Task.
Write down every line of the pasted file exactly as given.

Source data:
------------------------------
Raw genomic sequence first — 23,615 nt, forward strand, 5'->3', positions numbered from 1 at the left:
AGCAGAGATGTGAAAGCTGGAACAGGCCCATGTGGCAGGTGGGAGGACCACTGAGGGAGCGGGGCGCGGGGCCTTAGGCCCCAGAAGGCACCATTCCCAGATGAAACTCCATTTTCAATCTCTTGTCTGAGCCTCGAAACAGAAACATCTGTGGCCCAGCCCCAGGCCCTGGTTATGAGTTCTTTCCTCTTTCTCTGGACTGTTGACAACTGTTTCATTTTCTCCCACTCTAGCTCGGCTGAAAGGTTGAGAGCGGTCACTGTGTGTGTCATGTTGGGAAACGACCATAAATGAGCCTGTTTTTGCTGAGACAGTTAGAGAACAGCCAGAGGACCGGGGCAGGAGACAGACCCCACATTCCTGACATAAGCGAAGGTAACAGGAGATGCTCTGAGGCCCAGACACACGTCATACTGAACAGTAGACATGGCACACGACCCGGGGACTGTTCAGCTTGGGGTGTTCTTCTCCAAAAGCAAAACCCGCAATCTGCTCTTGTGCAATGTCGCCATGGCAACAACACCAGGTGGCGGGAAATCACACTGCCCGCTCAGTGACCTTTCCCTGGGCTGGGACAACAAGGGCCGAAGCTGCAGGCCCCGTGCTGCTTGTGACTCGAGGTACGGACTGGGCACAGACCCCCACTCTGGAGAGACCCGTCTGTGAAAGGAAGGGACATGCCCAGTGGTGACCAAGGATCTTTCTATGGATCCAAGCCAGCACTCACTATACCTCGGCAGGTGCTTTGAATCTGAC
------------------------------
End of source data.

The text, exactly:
Raw genomic sequence first — 23,615 nt, forward strand, 5'->3', positions numbered from 1 at the left:
AGCAGAGATGTGAAAGCTGGAACAGGCCCATGTGGCAGGTGGGAGGACCACTGAGGGAGCGGGGCGCGGGGCCTTAGGCCCCAGAAGGCACCATTCCCAGATGAAACTCCATTTTCAATCTCTTGTCTGAGCCTCGAAACAGAAACATCTGTGGCCCAGCCCCAGGCCCTGGTTATGAGTTCTTTCCTCTTTCTCTGGACTGTTGACAACTGTTTCATTTTCTCCCACTCTAGCTCGGCTGAAAGGTTGAGAGCGGTCACTGTGTGTGTCATGTTGGGAAACGACCATAAATGAGCCTGTTTTTGCTGAGACAGTTAGAGAACAGCCAGAGGACCGGGGCAGGAGACAGACCCCACATTCCTGACATAAGCGAAGGTAACAGGAGATGCTCTGAGGCCCAGACACACGTCATACTGAACAGTAGACATGGCACACGACCCGGGGACTGTTCAGCTTGGGGTGTTCTTCTCCAAAAGCAAAACCCGCAATCTGCTCTTGTGCAATGTCGCCATGGCAACAACACCAGGTGGCGGGAAATCACACTGCCCGCTCAGTGACCTTTCCCTGGGCTGGGACAACAAGGGCCGAAGCTGCAGGCCCCGTGCTGCTTGTGACTCGAGGTACGGACTGGGCACAGACCCCCACTCTGGAGAGACCCGTCTGTGAAAGGAAGGGACATGCCCAGTGGTGACCAAGGATCTTTCTATGGATCCAAGCCAGCACTCACTATACCTCGGCAGGTGCTTTGAATCTGAC